Before you can have a badge display those numbers, you need to have a build that can actually generate and collect them. While searching I found a lot of information about how to do it for full .NET Framework projects but information on .NET Core was scarce.
Since it wasn’t very straightforward for me I’ll share what I did here. Maybe there is a better way now?
The first issue I struggled with was realizing that the version of MSTest that was I was using did not support the option to collect code coverage.
You’ll need at least version 1.4.0.
Here is the commit where I upped my version, so up yours!
Azure DevOps Continuous Build
The Azure DevOps continuous build should then be using the .NET Core task.
I added three distinct steps.
- Restore NuGet Packages
- Run Tests
It’s this third step for running tests that will get us code coverage.
- Under Arguments check the box next to
Publish test results and code coverage
- The Arguments should be
--configuration $(BuildConfiguration) --collect "Code coverage"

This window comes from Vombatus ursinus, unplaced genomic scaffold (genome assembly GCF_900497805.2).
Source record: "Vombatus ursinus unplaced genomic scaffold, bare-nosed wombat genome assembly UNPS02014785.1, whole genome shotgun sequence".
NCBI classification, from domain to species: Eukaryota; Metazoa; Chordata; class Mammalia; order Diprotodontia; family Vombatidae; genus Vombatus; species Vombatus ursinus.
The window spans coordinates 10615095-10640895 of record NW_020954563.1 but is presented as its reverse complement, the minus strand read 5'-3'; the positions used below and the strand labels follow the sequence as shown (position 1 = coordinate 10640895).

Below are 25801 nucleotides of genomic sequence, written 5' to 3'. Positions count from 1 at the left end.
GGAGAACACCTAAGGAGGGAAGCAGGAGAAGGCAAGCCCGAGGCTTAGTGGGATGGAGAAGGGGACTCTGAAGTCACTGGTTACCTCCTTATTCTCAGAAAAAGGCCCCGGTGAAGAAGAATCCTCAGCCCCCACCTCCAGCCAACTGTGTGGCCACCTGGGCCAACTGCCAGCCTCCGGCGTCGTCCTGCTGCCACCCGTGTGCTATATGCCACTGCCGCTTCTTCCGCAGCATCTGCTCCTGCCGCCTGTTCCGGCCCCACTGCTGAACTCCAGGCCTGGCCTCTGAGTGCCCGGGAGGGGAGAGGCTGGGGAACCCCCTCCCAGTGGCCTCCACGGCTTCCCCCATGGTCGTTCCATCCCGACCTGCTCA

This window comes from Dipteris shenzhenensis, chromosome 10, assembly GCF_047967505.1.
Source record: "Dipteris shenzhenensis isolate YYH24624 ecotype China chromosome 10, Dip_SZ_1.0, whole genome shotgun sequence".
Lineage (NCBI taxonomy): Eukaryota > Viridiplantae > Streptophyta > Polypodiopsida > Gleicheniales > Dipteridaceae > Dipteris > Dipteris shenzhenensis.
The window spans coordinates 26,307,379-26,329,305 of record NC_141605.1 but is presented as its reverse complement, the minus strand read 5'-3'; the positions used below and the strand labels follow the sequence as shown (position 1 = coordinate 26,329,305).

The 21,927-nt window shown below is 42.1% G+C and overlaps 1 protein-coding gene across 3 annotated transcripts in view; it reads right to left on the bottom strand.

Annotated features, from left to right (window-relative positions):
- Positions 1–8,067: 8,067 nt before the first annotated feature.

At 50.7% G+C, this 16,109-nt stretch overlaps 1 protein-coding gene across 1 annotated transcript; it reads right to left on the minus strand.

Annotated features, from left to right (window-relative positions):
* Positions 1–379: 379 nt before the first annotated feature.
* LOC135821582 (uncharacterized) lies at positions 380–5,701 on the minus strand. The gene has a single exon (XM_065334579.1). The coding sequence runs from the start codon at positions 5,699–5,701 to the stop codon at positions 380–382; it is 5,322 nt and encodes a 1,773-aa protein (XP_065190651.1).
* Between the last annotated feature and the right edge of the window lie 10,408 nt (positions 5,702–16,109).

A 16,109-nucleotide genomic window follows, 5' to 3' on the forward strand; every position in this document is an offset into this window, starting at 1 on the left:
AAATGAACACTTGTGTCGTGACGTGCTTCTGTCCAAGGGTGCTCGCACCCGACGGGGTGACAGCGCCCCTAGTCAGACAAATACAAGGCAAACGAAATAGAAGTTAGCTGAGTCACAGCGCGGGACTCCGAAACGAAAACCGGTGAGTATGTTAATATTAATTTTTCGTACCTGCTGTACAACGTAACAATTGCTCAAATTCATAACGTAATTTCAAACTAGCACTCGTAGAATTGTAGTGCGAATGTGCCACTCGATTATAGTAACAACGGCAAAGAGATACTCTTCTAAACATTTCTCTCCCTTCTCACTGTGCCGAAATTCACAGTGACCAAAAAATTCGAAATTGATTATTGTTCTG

--collect "Code coverage" bit will only work if you are on MSTest version 1.4.0 or higher. It also appears to be case sensitive so make sure you type it exactly as shown.
Viewing Code Coverage Metrics
Once this is setup trigger the continuous build. If you look in the summary you should see the code coverage showing up now.
Code Coverage Badge
Shields.IO supports code coverage badges for multiple build services.
The formatted URL for Azure DevOps looks like this:
Faron Bracy is a husband, father, and TechSmith employee. He maintains the open source library RogueSharp as a hobby project. Other hobbies include painting fantasy miniatures, playing board games, and playing retro video games with his family.